Rental market in Dubai makes for a moving experience

Landlords are getting a reality check as tenants up and leave instead of paying outrageous rents. Can that be making anybody happy?

They say moving to a new home is between death and divorce on the list of high-stress situations. They make global financial crises, bank standstill negotiations and Greek-style sovereign debt bail-outs seem like child's play in comparison. I've just had a week of sharp-end tension, the culmination of a couple of months of inexorably rising stress levels, as I finally bit the bullet of the Dubai property market. Falling rental prices meant that my lovely Umm Suqeim villa, in which I spent three happy years, no longer made economic sense. A rent that seemed reasonable back in 2007, and remained affordable and feasible even after three upward reviews, suddenly, in the changed circumstances of 2010, seemed a crazy extravagance.

There are some interesting dynamics at work here. Over the past few weeks, I've done my own impromptu, and fairly random survey of residential rents in Dubai. Asking prices, I conclude, are some 35-40 per cent lower than a year ago; tough negotiating can push the "last price" nearer 50 per cent down. Second, locations at the Abu Dhabi end of Dubai are more sought after than ever. With a growing number of commuters making the daily trek down the E11, the extra 15-30 minutes gained from living in those areas is a real time-saving on the journey. I came across many AD-based house-hunters in my month of searching for new accommodation.

But rents in those locations Dubai Marina, Jumeirah Lakes Towers, Barsha and other parts of "new" Dubai have not held up noticeably to reflect this demand from residents priced out of the capital. I can only assume that the number of units coming on stream over the past six months in Dubai has compensated for this new demand. What a wonderful mechanism the free market is, when it works in your favour.

The final bit of the jigsaw is this: local landlords seem quite happy to take a hefty financial loss by leaving their properties empty, rather than cut prices to reflect the market. In the cul-de-sac in Umm Suqeim ("don't call it a compound" said the estate agent), mine was the fourth villa to be vacated in the past three months. The landlord was unwilling to negotiate a realistically lower rent, despite the obvious evidence that tenants would call his bluff and quit. This is a serious problem.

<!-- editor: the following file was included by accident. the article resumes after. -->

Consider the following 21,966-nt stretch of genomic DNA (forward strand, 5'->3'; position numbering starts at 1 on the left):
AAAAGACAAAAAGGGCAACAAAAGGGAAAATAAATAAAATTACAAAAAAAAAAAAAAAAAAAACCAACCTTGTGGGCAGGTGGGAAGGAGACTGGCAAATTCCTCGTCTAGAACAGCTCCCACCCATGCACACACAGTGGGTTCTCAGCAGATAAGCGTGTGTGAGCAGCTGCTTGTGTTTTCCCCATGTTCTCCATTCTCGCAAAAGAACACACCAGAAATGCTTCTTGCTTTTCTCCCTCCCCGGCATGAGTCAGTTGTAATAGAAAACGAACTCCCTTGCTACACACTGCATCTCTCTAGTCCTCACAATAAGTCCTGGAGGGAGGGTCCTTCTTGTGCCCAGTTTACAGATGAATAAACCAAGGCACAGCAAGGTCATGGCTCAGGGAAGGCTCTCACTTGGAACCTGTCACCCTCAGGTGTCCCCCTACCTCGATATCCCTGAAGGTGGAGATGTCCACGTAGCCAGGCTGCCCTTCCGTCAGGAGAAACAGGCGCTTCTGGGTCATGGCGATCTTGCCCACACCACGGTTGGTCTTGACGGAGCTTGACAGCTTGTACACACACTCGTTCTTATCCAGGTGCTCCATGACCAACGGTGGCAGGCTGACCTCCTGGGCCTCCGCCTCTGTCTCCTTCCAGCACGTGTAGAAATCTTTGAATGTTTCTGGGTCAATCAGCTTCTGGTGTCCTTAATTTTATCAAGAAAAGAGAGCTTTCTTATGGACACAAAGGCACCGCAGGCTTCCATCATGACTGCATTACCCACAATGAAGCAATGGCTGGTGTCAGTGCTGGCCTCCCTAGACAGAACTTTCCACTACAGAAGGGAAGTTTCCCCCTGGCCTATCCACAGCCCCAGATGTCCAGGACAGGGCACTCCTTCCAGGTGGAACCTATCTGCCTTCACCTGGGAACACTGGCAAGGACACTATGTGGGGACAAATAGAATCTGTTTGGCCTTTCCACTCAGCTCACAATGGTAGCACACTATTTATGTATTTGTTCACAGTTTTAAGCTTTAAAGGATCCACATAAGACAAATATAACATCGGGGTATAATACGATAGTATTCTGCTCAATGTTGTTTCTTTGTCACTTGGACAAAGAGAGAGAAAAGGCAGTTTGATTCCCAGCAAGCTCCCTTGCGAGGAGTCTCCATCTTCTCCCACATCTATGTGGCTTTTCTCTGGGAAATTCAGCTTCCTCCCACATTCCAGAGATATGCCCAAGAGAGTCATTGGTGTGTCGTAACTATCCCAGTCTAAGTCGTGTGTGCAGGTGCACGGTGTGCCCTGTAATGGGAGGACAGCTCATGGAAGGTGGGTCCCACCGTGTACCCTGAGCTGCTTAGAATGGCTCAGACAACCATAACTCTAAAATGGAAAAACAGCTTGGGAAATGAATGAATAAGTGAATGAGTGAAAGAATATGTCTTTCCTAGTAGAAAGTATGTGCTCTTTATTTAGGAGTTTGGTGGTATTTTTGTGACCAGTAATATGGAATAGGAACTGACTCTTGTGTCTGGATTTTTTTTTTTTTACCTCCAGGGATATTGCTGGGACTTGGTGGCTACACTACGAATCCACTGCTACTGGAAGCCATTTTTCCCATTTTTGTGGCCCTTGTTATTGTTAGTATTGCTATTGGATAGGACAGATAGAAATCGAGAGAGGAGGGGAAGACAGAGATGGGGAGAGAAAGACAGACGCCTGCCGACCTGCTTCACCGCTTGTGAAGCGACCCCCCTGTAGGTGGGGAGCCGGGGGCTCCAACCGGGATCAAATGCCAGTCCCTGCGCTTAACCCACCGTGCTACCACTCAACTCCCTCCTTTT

If desirable areas such as Umm Suqeim and Jumeirah end up as ghost towns of deserted, overpriced villas, it will be another body blow for the Dubai property market. Landlords need a reality check, and they are getting it. Anyway, I quite quickly found a nice, three-bedroom apartment with views over the marina, golf course and (if you stand on one leg and lean vertiginously over the 44th-floor balcony) a glimpse of the Palm and the Gulf. Finding a good place fairly quickly at a 37 per cent reduction on the villa rent tells its own story, and was one positive to come out of the whole fraught experience. Another was my wife's face when she saw the Manhattan-style view.

The downsides were legion: the cliff-hanging negotiations with high-pressure estate agents; the imperative to ensure finance was in place at the bank simultaneously with the first cheque landing; the bureaucratic jungle of the Dubai utilities system. Do you really have to produce a three-year old Dewa receipt in order to claim back your refundable deposit? Yes, you do. Then there was the day itself. It began at 8.30am with a crack team of able-bodied Pakistani gentlemen tenderly lifting the first piece of furniture into a truck. It ended at 2am the following morning with the same men, exhausted, hungry and wanting nothing else than to heave the last item into the apartment and go to sleep. We shook hands solemnly at the end, as if we had all by chance survived a fatal air crash.

My body certainly felt as though it had been through a catastrophe as I collapsed on a mattress in a heap of cardboard boxes, dismantled furniture and newspaper wrappings. The thing that made it all bearable was the kindness of individuals: the unfailing optimism of Mr Ali, the Emirati overseer of our removals gang; the security man at the new apartment who spent hours trying to fit a three-metre dining table into a 2.5-metre lift, and succeeded; the labourer from Lahore, a master-tailor by trade, who assured me at the end that I would always be welcome in his country, and left me his mobile in case I wanted a suit made.

It was, all in all, a moving experience, but not one I would like to repeat soon. It's Dubai-style high-rise life for me from now on.